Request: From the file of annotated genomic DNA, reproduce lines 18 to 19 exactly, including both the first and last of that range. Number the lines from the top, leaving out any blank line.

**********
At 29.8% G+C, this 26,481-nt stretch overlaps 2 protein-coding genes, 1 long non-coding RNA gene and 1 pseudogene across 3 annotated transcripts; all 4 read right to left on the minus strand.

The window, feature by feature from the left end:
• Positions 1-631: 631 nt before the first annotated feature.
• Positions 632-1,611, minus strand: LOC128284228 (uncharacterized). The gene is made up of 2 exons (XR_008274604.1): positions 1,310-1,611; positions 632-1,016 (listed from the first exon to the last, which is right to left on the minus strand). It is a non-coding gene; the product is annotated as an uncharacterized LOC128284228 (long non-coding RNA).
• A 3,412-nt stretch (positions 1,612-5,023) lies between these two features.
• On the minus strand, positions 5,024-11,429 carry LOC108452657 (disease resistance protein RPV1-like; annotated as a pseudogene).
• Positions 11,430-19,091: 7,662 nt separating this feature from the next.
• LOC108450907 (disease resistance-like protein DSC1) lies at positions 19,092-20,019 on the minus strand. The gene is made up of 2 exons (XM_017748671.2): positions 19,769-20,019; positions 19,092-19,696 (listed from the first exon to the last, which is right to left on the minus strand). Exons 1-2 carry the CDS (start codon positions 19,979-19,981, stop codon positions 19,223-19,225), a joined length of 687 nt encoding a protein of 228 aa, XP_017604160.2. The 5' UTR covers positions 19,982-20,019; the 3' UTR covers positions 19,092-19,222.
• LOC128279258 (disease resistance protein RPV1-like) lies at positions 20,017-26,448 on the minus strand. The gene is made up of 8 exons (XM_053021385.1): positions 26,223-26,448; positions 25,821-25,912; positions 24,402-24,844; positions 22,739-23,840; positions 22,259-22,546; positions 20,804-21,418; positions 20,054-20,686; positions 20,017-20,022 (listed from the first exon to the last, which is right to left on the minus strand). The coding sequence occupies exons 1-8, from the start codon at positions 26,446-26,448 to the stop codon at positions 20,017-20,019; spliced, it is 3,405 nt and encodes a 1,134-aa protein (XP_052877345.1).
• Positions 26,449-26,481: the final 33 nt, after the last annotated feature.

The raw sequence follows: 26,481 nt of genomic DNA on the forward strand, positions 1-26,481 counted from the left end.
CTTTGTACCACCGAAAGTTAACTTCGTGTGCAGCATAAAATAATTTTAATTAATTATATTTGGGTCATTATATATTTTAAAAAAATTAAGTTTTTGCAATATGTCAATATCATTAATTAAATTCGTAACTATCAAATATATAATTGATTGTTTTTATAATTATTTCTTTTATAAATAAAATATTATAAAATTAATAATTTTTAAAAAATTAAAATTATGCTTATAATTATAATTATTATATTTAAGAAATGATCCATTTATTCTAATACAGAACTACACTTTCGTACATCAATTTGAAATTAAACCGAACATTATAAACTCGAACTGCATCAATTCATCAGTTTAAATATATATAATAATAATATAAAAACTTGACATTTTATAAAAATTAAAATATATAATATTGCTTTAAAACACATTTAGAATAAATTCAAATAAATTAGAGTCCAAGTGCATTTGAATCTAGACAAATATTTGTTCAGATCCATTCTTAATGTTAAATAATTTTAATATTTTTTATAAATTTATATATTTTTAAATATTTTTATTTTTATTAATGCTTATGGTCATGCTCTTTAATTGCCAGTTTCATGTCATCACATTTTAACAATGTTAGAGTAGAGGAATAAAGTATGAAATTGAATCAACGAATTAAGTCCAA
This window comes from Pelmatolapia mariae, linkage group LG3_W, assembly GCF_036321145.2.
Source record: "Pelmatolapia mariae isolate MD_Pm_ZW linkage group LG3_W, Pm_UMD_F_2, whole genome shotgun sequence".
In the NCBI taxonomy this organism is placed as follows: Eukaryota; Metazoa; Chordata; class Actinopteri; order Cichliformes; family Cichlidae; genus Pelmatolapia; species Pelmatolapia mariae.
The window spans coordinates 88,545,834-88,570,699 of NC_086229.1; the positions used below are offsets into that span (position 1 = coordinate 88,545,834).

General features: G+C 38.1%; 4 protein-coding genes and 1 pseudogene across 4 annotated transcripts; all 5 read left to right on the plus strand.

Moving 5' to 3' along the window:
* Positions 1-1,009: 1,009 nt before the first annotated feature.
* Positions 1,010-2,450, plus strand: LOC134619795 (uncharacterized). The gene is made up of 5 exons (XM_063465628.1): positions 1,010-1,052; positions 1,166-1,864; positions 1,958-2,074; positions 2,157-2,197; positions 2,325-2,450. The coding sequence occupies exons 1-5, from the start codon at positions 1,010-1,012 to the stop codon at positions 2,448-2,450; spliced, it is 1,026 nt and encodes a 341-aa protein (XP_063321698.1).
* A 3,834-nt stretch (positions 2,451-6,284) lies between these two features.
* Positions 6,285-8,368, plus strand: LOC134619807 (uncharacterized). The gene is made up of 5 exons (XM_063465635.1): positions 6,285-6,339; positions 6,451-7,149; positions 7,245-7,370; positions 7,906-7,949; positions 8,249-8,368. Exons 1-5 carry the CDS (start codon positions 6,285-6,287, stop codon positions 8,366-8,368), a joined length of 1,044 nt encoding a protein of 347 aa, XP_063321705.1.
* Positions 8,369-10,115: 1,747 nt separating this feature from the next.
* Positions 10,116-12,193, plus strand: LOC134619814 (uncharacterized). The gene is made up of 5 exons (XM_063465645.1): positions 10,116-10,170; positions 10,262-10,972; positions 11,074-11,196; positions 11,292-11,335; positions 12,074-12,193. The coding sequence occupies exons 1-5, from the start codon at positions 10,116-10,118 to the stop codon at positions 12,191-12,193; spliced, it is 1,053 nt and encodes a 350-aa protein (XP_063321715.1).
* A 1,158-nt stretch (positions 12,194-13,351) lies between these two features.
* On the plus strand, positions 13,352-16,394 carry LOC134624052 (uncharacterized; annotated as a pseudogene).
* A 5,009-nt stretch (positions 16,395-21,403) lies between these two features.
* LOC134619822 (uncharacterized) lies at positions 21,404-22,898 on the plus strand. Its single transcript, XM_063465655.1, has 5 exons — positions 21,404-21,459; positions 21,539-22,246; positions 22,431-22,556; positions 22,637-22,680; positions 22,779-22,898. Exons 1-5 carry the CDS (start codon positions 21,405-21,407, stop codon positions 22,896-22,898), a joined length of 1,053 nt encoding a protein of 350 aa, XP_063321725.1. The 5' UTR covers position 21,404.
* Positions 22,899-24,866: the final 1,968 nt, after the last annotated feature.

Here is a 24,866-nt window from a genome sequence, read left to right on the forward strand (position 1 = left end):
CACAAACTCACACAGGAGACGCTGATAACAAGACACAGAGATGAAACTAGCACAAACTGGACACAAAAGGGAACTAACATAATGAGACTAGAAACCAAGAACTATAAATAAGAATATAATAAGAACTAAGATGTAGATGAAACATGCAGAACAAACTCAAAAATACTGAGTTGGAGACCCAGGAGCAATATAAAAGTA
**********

Moving 5' to 3' along the window:
* Positions 1-1,009: 1,009 nt before the first annotated feature.